Why Donald Trump Is an Orwellian Nightmare for English Teachers

 

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You know I hate, detest, and can’t bear a lie, not because I am straighter than the rest of us, but simply because it appalls me. There is a taint of death, a flavour of mortality in lies – which is exactly what I hate and detest in the world – what I want to forget. It makes me miserable and sick, like biting something rotten would do.

Charlie Marlow to his shipmates in Joseph Conrad’s Heart of Darkness

No, Donald Trump isn’t a nightmare for English teachers because he uses bigly as an adverb. Nor is it that when it comes to oratory, Trump’s speeches make George W Bush seem practically Churchillian in comparison. No, the reason that Donald Trump is a nightmare for English teachers is that words to him are meaningless.

Why bother teaching someone the difference in shades of meaning between the words venial and abominable when 2 + 2 = 5?[1]

To Trump, words are just things, commodities to be manipulated for bargaining or seduction or braggadocio. We English teachers, on the other hand, tend to see words as sacred, as vessels of meaning, and we try to teach our students to choose them carefully so that their descriptions are as clear and accurate as possible, whether they are writing about their grandmothers or analyzing Lear’s betrayal by his daughters Regan and Goneril.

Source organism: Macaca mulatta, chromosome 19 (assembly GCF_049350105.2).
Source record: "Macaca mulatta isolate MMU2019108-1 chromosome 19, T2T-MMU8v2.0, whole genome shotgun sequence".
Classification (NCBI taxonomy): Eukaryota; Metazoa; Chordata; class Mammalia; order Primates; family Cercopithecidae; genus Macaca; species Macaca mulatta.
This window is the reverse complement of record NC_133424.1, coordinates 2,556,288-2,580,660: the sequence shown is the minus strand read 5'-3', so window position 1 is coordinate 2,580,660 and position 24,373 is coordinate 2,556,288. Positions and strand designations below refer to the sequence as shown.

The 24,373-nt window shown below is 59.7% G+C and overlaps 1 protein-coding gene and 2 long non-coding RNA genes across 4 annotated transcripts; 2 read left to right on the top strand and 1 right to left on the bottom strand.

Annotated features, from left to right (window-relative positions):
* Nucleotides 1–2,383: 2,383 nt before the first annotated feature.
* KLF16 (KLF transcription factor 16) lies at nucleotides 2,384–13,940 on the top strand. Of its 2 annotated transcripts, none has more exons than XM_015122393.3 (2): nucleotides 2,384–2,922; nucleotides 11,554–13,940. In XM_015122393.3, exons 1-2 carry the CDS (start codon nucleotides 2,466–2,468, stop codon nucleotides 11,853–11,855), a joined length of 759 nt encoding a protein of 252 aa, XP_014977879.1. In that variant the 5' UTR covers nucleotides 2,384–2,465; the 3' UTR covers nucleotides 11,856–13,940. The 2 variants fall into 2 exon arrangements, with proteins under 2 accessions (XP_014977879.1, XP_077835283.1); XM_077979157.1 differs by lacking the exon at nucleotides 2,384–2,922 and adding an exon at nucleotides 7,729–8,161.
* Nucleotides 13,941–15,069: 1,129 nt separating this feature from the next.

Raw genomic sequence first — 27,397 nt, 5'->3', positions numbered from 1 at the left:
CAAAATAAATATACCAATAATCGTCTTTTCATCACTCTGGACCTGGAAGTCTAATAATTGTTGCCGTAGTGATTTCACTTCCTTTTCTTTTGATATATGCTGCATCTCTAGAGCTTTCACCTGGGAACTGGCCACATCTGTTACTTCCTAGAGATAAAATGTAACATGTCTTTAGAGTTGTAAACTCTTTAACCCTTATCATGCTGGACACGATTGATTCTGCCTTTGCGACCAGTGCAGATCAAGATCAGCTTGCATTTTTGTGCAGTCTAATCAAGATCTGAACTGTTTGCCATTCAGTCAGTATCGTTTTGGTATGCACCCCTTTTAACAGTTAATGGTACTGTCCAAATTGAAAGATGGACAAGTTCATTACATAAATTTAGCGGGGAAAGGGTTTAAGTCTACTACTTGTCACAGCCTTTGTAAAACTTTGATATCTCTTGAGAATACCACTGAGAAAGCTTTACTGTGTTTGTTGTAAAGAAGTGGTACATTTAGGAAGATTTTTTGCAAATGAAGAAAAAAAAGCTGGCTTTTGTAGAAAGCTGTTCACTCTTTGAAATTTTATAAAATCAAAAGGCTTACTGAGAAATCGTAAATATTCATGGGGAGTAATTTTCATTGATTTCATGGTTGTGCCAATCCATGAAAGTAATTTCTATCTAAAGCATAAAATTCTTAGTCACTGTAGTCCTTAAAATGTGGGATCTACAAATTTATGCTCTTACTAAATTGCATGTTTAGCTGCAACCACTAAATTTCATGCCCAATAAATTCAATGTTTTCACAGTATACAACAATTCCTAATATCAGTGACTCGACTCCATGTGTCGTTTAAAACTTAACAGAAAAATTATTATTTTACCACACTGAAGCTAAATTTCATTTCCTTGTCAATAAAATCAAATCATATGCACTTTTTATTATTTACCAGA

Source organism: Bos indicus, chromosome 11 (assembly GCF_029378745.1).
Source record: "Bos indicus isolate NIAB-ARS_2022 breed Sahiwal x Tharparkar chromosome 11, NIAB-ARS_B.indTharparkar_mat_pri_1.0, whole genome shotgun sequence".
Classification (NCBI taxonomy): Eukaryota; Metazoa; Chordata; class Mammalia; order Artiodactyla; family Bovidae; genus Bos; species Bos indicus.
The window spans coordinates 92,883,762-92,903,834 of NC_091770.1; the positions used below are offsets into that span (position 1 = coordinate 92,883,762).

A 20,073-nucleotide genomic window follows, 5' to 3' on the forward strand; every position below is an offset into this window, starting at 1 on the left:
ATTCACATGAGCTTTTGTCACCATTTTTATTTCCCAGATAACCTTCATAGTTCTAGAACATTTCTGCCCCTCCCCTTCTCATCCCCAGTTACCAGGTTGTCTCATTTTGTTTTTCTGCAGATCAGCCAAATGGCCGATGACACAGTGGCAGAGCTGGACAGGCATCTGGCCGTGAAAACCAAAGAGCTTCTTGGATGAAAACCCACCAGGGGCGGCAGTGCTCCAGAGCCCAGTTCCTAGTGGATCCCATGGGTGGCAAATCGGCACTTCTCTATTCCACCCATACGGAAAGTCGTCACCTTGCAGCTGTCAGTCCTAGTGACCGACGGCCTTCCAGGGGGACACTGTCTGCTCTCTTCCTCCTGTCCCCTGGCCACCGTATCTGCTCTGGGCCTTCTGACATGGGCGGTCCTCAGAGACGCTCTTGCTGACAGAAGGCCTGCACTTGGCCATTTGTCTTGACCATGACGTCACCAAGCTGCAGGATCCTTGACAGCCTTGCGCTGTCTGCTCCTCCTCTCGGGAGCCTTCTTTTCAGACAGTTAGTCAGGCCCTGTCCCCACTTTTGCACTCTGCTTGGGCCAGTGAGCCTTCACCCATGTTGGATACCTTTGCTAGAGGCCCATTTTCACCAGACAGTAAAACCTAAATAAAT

Of course, most if not virtually all politicians occasionally lie, but generally with subtlety and rarely when the lie can be easily refuted.  This is not the case with Trump who seems to be a pathological liar. His lies are legion.  He lies when it’s not necessary, seemingly for the sake of lying.  To me, this lying is a very big deal, and I believe it is both my patriotic and moral duty to point out to my students why his lies are lies when they are applicable to the literature we are studying, the way I would like to think I would with Hitler’s lies if I had been teaching in Germany in the 1930’s.

Our school prayer begins with these words.

May our words be full of truth and kindness . . .

Not only are Trump’s words essentially devoid of truth and kindness, his kleptocratic tendencies as evidenced by his violation of the emolument clause, his packing the cabinet with sycophantic billionaires, and his admiration of Putin as soulmate put our very republic in danger. Nor does it help that it seems as if most Republicans in Congress don’t care about the rule of law now that one of their own can aid them in dismantling health care and cutting taxes for the 1%.

Remember Whitewater? All those Clinton investigations?  Those were different people and different times.

* * *

To see what I’m getting at, allow me just one recent example of Trump’s misuse of a phrase (see italics below) and how it can distort reality to his favor.

Yesterday, on hearing that the Electoral College had made it official he would be our next president, Trump crowed, “Today marks a historic electoral landslide victory in our nation’s democracy.”

Never mind that he lost the popular vote by nearly 3 million; here’s a handy chart mapping Electoral College margins of victory from Washington to Trump: